Jupiterimages/Thinkstock(WASHINGTON) -- Falling well below economists' expectations, U.S. employers added just 18,000 jobs in June, according to a report released Friday by the U.S. Bureau of Labor Statistics.

The nation’s unemployment rate, in turn, increased by one-tenth of a percent from 9.1 percent to 9.2 percent.

The private sector, which factors out government layoffs and hiring, saw just 57,000 workers added to payrolls, marking the worst monthly jobs growth from the private sector since May 2010.

Ahead of Friday's report, economists had predicted that 110,000 jobs would have been added last month.

Copyright 2011 ABC News Radio


Signs Point to Encouraging Job Numbers for June

Stockbyte/Thinkstock(WASHINGTON) -- Members of the Obama administration are keeping their fingers crossed about Friday morning's job numbers.

After months of steady improvement, the White House received a jolt four weeks ago when the Labor Department revealed that only 54,000 jobs were added during May, leaving the overall unemployment rate at 9.1 percent.

Economists blamed the paltry numbers on steep increases in gasoline prices, continued financial unrest in Europe and manufacturing disruptions caused by the earthquake and tsunami in Japan.

Things could really be on the upswing if a report released Thursday by ADP turns out to be true.  The payroll processor says its records show that private sector employers added 157,000 jobs in June, about 100,000 more than economists had predicted for the month.

In another glimmer of hope, first-time unemployment claims fell last week to 418,000 from 432,000 the week before.

Copyright 2011 ABC News Radio


Employers Add 54K Jobs in May; Unemployment Up to 9.1% 

Stockbyte/Thinkstock(WASHINGTON) -- Unemployment ticked up in May to 9.1 percent as private employers added 54,000 jobs, far fewer than economists were expecting, capping a week of gloomy economic news.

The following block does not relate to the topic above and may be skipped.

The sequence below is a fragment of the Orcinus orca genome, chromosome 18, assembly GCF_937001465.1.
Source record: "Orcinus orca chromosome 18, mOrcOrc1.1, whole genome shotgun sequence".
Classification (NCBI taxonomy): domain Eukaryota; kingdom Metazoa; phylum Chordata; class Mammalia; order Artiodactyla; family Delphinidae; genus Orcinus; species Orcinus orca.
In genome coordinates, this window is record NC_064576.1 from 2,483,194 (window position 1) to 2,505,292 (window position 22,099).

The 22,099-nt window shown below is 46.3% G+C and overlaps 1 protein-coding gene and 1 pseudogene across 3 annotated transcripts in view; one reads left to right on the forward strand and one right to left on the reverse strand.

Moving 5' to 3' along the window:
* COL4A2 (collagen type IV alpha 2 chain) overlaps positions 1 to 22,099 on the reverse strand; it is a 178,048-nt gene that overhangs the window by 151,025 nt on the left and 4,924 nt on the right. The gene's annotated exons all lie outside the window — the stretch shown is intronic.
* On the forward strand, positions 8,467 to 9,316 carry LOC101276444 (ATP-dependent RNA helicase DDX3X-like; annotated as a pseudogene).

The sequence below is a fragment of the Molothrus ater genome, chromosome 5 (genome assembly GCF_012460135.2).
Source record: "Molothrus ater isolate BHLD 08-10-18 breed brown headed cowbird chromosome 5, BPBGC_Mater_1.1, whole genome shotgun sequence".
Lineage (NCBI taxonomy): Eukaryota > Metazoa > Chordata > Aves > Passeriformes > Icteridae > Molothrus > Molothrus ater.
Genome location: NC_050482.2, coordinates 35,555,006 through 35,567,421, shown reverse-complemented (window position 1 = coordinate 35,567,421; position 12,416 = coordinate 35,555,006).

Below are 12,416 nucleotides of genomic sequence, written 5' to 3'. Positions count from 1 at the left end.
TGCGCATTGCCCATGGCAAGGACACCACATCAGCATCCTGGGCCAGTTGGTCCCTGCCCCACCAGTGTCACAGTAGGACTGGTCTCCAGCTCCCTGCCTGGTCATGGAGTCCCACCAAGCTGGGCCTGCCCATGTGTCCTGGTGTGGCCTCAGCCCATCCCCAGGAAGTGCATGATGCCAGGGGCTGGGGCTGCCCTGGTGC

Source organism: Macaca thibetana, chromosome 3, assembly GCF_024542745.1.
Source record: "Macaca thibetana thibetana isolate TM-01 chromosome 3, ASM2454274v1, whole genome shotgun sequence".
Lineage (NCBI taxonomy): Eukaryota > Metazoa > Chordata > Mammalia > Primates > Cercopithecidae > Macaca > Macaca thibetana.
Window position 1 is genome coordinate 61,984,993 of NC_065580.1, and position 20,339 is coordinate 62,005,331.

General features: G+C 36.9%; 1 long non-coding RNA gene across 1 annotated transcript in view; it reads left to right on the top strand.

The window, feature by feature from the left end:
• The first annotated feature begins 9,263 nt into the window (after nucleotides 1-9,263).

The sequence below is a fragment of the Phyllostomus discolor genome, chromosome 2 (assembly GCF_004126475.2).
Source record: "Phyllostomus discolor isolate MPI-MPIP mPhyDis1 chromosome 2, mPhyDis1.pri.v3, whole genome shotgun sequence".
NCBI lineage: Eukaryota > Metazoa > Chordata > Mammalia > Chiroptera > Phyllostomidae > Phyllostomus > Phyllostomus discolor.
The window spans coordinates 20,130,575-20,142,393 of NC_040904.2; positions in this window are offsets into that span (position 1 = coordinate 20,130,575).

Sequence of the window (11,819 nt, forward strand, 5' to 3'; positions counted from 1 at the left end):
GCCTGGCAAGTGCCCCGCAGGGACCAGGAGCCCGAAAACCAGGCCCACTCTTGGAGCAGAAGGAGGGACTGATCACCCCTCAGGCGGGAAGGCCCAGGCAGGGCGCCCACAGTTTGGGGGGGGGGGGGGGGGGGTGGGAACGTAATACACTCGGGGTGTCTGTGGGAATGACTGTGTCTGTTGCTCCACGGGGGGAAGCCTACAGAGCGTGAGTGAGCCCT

The Bureau of Labor Statistics announced the May unemployment figures Friday, and few were pleased given the string of negative economic reports.

Economists had expected more than 150,000 new jobs, and there was consensus that unemployment would edge down, not up. Nonfarm payrolls increased 54,000 last month, with private employment rising 83,000 -- the least since June. Government payrolls fell by 29,000.

Copyright 2011 ABC News Radio´╗┐


Dow Closes on a High Note to End the Week

Comstock Images/Thinkstock(NEW YORK) -- The Dow closed up 55 points on Friday afternoon, with the Nasdaq adding 13 and the S&P gaining five for the week.

This comes following reports that during the month of April private sector employers added over 260,000 jobs, and signs that gas prices have finally began heading in the downward direction, and forecasted to be below $4 per gallon by Memorial Day.

Despite the increase in payrolls in April, the nation’s unemployment rate jumped from 8.8 to 9 percent

Also, following months of steady price increases, from $75 in May 2010 to more than $113 at the end of April, oil has dropped to $97 a barrel. That is its second biggest drop in history.

Copyright 2011 ABC News Radio


Economy Adds 216,000 Jobs; Unemployment Rate at Two-Year Low

Jupiterimages/Thinkstock(WASHINGTON) -- The nation’s employers added 216,000 jobs during March, slightly better than the 185,000 economists expected, bringing the country’s unemployment rate down from 8.9 to 8.8 percent -- its lowest level since March 2009.

The private sector, factoring out government layoffs, saw 230,000 workers added to payrolls.

Austan Goolsbee, chairman of the White House Council of Economic Advisers, said that as long as millions are unemployed, considerable work remains.

"Nonetheless," he added, "the steep decline in the jobless rate and the solid employment growth in recent months are encouraging."

House Speaker John Boehner reacted to the report Friday, saying "any improvement in the jobs picture is welcome news for the country, but Washington needs to do more to end the uncertainty plaguing job creators."

“That means getting control of government spending, ending the threat of tax hikes, removing regulatory obstacles to job growth, and approving stalled trade agreements that would open new markets for American exports,” Boehner said.

Copyright 2011 ABC News Radio


Unemployment Rate Drops to Lowest Level Since April 2009

Stockbyte/Thinkstock(WASHINGTON) -- Employers added 192,000 jobs in February, bringing the unemployment rate down from 9 to 8.9 percent -- its lowest level since April 2009.

The private sector, factoring out government layoffs, saw 22,000 workers added to payrolls.

Economists were expecting to see approximately 185,000 new jobs added, slightly fewer than the government reported on Friday.

Copyright 2011 ABC News Radio